Checkbook Control Eligibility
As mentioned earlier, both plans are able to have checkbook control over the account funds. With a solo 401k account, as long as you are the plan’s trustee, you have total checkbook control. A self-directed IRA on the other hand has to establish a Self-Directed IRA LLC and transfer the account funds into an LLC bank account. You, as the plan owner also manage the LLC, thus giving you access to the account funds.
Borrowing from the Plan
Self-directed IRA accounts prohibit “self-dealing” transactions that would benefit any “disqualified person.” Since borrowing funds from the plan falls under this category, it is not allowed. The solo 401k account however comes with a personal loan feature that allows the plan holder to borrow up to $50,000 or half of the plan assets (whichever amount is less) by simply writing themselves a check.
The difference between the contribution amounts allowed under each plan is pretty significant. The maximum annual contribution under a self-directed IRA plan for 2019 is $6,000 or $7,000 if the account owner is over the age of 50. A solo 401k plan on the other hand allows for up to $56,000 and $62,000 for individuals 50 and older as of 2019. If your spouse also participates in the solo 401k plan, then the annual limit is doubled to $112,000 or $124,000 for those over the age of 50.
The solo 401k plan allows the account owner to choose anyone as the trustee, therefore they can designate themselves as such. A self-directed IRA plan owner however is not allowed to serve as the trustee for their own account. The IRS requires that a qualified custodian, such as a trust company or bank institution, holds the account funds, executes all transactions, and handles all administrative duties associated with the account.
Unrelated Debt-Financed Income (UDFI) Tax
If you purchase a real estate syndicated investment with partial funds from a self-directed IRA and finance the rest, you will be required to pay Unrelated Business Income Tax (UBIT). [https://www.irs.gov/charities-non-profits/unrelated-business-income-tax] The rationale here is that the self-directed IRA, as a tax-exempt entity, is engaged in a business activity that competes with actual tax-paying businesses, thus creating an unfair advantage for the IRA. In contrast, solo 401k accounts are exempt from UDFI taxation, even if there is a mortgage associated with a real estate acquisition by the plan.
Depending on the plan, there are quite a few differences in how rollovers, contributions, etc. are reported on taxes. Below are some of the more notable discrepancies:
* Pre-tax self-directed IRA contributions are reported on line 32 of Form 1040, whereas pre-tax solo 401k contributions go on line 28 of the same form.
* The fair market value of self-directed IRA assets is reported on Form 5498 while the fair market value of assets held in solo 401k accounts goes on Form 5500-EZ.
* Transfers and rollovers from IRA and former employer 401k plans to a solo 401k account need to be reported on Form 5500-EZ (for accounts with fair market value of over $250K). When rolling over or transferring funds from an IRA or 401k to a self-directed IRA account, Form 5498 needs to be used. Any IRA rollovers to a solo 401k or a self-directed IRA plan are also reported on lines 15a and 15b of Form 1040.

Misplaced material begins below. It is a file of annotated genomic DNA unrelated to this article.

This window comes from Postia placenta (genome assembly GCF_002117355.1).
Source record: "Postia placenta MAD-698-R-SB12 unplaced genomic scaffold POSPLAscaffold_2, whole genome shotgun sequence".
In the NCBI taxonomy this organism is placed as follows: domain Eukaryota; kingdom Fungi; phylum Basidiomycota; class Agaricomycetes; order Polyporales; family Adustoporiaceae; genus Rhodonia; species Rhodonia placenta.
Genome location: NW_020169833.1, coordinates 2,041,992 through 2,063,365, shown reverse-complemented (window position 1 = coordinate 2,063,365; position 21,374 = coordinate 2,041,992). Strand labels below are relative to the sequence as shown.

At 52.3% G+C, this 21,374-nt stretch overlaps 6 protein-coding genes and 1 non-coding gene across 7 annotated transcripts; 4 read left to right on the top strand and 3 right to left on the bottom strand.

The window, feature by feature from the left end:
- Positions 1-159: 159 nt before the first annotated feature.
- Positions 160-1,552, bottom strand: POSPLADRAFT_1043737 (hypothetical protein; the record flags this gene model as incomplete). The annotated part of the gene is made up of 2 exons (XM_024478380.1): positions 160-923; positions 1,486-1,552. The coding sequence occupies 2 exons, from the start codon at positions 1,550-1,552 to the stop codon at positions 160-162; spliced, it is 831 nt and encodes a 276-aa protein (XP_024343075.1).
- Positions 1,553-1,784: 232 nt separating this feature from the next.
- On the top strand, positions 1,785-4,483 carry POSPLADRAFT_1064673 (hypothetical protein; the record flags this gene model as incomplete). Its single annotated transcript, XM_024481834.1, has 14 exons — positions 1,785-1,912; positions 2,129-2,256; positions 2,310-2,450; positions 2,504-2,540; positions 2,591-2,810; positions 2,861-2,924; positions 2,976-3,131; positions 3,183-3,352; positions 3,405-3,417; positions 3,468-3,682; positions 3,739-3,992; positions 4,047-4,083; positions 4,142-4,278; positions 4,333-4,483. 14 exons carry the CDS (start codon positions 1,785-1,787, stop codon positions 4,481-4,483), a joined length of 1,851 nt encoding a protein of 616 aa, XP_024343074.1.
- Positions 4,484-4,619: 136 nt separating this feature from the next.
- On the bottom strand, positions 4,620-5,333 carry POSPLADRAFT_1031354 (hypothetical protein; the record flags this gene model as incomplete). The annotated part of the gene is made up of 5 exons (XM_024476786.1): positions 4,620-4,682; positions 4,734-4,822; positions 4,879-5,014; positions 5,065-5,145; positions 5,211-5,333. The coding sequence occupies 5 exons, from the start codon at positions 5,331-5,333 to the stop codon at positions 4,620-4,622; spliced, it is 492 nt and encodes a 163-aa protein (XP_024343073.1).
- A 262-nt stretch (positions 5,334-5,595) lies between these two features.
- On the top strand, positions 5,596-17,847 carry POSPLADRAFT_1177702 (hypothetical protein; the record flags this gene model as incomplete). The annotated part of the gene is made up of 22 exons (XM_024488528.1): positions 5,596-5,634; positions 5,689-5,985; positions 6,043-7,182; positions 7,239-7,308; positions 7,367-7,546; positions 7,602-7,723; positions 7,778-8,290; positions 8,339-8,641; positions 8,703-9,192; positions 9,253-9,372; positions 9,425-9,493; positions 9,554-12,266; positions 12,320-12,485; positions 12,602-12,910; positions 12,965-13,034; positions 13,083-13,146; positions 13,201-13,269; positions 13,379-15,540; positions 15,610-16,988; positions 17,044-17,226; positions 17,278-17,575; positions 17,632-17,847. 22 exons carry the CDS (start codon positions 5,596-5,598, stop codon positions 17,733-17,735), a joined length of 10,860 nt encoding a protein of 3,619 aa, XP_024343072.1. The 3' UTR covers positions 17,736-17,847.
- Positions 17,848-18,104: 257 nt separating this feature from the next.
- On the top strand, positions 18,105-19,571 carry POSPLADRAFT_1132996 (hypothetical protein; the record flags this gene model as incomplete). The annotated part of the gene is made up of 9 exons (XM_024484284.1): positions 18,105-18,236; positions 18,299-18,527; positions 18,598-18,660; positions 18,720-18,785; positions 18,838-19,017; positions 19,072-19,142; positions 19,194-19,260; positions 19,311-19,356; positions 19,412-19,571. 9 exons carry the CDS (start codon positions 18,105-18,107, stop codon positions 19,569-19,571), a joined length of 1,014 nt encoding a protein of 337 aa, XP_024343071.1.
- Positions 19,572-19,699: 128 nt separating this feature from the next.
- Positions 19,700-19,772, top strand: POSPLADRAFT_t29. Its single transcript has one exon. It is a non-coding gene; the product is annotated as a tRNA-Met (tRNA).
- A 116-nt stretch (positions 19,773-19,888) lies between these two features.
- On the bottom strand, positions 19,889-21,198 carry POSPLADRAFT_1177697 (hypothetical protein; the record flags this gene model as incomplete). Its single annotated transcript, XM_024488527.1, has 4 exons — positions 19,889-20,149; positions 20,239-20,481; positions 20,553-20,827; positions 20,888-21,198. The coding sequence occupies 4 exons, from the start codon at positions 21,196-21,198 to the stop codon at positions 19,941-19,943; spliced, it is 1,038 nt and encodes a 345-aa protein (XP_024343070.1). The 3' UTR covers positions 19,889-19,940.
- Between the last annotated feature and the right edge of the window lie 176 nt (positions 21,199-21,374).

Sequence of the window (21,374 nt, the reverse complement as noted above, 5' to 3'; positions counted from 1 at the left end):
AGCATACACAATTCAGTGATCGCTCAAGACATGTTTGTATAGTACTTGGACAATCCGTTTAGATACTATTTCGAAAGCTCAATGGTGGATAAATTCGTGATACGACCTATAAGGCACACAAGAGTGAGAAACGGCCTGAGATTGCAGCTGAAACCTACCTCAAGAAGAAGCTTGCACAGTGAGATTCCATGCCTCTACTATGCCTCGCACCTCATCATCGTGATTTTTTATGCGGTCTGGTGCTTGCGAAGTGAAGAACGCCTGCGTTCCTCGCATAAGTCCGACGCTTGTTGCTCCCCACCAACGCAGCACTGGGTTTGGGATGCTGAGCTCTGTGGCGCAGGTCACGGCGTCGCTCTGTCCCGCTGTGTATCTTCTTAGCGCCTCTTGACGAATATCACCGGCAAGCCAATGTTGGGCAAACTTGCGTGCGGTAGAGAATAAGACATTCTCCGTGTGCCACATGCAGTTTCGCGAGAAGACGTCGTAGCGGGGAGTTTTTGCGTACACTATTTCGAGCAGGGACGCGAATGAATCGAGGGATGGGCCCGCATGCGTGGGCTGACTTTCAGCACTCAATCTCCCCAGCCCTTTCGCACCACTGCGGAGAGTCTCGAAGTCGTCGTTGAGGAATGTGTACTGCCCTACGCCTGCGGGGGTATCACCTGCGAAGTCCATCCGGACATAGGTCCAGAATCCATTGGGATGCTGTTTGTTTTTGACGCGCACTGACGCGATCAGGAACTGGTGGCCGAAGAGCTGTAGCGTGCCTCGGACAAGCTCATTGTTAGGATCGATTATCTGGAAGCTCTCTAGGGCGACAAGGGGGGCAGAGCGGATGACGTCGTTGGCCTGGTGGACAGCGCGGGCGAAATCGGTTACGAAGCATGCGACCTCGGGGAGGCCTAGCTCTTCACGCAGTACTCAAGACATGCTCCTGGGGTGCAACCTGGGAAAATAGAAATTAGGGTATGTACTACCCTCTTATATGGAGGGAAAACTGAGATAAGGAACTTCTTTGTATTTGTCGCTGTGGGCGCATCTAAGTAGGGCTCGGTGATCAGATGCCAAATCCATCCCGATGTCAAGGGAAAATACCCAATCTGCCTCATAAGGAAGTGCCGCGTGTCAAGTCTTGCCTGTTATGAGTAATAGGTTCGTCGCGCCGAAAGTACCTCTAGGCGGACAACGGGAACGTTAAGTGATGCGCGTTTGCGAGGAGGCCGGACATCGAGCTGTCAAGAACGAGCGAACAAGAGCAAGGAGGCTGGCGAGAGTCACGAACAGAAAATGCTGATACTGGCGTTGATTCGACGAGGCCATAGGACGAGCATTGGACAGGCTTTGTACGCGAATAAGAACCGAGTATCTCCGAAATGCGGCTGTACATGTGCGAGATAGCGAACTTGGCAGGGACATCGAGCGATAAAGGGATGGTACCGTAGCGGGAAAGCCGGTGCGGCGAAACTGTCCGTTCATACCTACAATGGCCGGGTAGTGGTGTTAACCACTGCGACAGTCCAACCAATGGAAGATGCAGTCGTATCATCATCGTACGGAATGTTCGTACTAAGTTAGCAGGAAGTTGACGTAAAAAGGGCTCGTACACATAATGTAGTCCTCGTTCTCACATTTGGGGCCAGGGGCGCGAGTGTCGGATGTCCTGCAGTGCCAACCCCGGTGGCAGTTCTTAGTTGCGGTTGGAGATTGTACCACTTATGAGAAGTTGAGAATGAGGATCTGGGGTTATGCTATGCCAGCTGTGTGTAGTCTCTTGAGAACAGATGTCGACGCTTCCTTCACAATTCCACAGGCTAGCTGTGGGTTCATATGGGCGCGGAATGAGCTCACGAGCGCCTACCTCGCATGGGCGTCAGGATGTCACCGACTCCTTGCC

* When terminating a self-directed IRA account, Form 1099-R needs to be filed. A solo 401k account is also required to file a final Form 5500-EZ.
Benefits of Investing in Real Estate Syndications with Self-Directed IRA and Solo 401k Funds
Now that we’ve reviewed in detail the similarities and differences between self-directed IRA and solo 401k retirement plans, let’s look at the benefits of using these types of accounts to invest in real estate assets.
Diversification is one of the fundamental principles of investing, and it also applies to self-directed IRA and solo 401k retirement plans. The ability to pursue alternative investments such as real estate in addition to stocks and bonds, reduces the risk of losing a lifetime of savings due to a financial crisis in one industry. Furthermore, the freedom to invest in virtually any type of real estate (including international properties) allows for even further asset diversification.
Higher Return on Investment (ROI)
Using your retirement plan funds to invest in real estate has the potential to produce higher returns for your account. Flipping houses, buying into apartment syndications, and purchasing property in up-and-coming housing markets are just a few example real estate investment strategies that can deliver generous returns. Furthermore, since any profits are going back into the retirement account, they can be reinvested in other high ROI real estate opportunities, potentially creating exponential growth for your savings.
Hedge Against Economic Downturns
Real estate tends to hold its value relatively well even in bad economic climates. While a market crash could completely wipe out a retirement account invested in stocks, typically it won’t affect real estate prices as severely. Even if your real estate assets lost some of their worth, they are bound to recover quicker and will most likely increase in value in the long run.
Tax Benefits $$$
Any profits and income generated by real estate investments (which may be quite substantial) go directly into the retirement account without taxation. As we mentioned earlier, these new, tax-free funds can be reinvested and thus generate more tax-free returns in the future. Untaxed compounded investment returns grow much faster compared to similar investments outside of a retirement plan, which would be a subject to income tax. Additionally, contributions to the plan can be claimed as a deduction on the contributor’s income tax return, if they fall within certain contribution limits. Some individuals may also be eligible for the Retirement Savings Contributions Credit.
While there are a multitude of potential benefits to investing your self-directed IRA or solo 401k in real estate, there are no success guarantees. In addition to carefully evaluating each prospective transaction, you should consult with a CPA or another financial professional before making any investment decisions with your retirement plan.